Starting with her first paid gig at age 6, local “sensory illusionist” Jeanette Andrews has held just one job: magician. Today, her act leans closer to art, incorporating history, science, even literature. On February 26 at a free event at the Museum of Contemporary Art, she’ll demonstrate some tricks and offer insight into her creative process.

Your approach is very stripped down. Why is that?

All my clothes are black; everything in my apartment is white. In terms of materials, I use a lot of glass, plants, some paper. No technology. People have this notion they are being visually distracted by flashing lights and smoke and mirrors, so I try to keep the aesthetic really simple.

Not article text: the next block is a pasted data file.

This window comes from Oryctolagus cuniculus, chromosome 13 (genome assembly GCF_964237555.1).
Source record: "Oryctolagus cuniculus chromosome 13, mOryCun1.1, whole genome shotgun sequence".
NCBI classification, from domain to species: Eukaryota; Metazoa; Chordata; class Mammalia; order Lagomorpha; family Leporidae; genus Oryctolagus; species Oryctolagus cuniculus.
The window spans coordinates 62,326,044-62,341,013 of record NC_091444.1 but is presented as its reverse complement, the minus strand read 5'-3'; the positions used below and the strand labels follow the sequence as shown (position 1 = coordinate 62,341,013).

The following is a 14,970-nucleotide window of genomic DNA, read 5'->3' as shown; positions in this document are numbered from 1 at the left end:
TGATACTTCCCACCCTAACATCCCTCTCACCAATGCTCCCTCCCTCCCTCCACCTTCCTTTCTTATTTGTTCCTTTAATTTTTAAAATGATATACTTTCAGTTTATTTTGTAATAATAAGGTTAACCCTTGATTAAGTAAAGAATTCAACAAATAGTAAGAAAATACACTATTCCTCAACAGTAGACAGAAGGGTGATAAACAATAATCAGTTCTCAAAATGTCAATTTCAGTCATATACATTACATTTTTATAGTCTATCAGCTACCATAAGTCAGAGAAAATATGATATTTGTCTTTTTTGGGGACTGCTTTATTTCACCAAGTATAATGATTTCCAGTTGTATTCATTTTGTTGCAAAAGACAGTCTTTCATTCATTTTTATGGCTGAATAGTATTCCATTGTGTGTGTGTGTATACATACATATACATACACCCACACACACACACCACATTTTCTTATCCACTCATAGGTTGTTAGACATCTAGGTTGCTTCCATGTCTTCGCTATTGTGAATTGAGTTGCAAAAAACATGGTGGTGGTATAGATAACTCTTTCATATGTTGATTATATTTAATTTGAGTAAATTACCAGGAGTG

Beyond magicians, who has influenced your performances?

I fell in love with a lot of minimalist artists as a teen. I was interested in composers like John Cage, Michael Nyman, and Philip Glass, then I got into sculptors like Dan Flavin and Richard Serra. The pieces of magic I pull from date to the mid-19th-century European style. I use them as a starting point for plot or technique, then rework them.

What stereotypes do you hear about magicians?

People have very limited cultural references. They ask, “Are you like David Blaine or Criss Angel?” I’m not going to lie, it’s an uphill battle.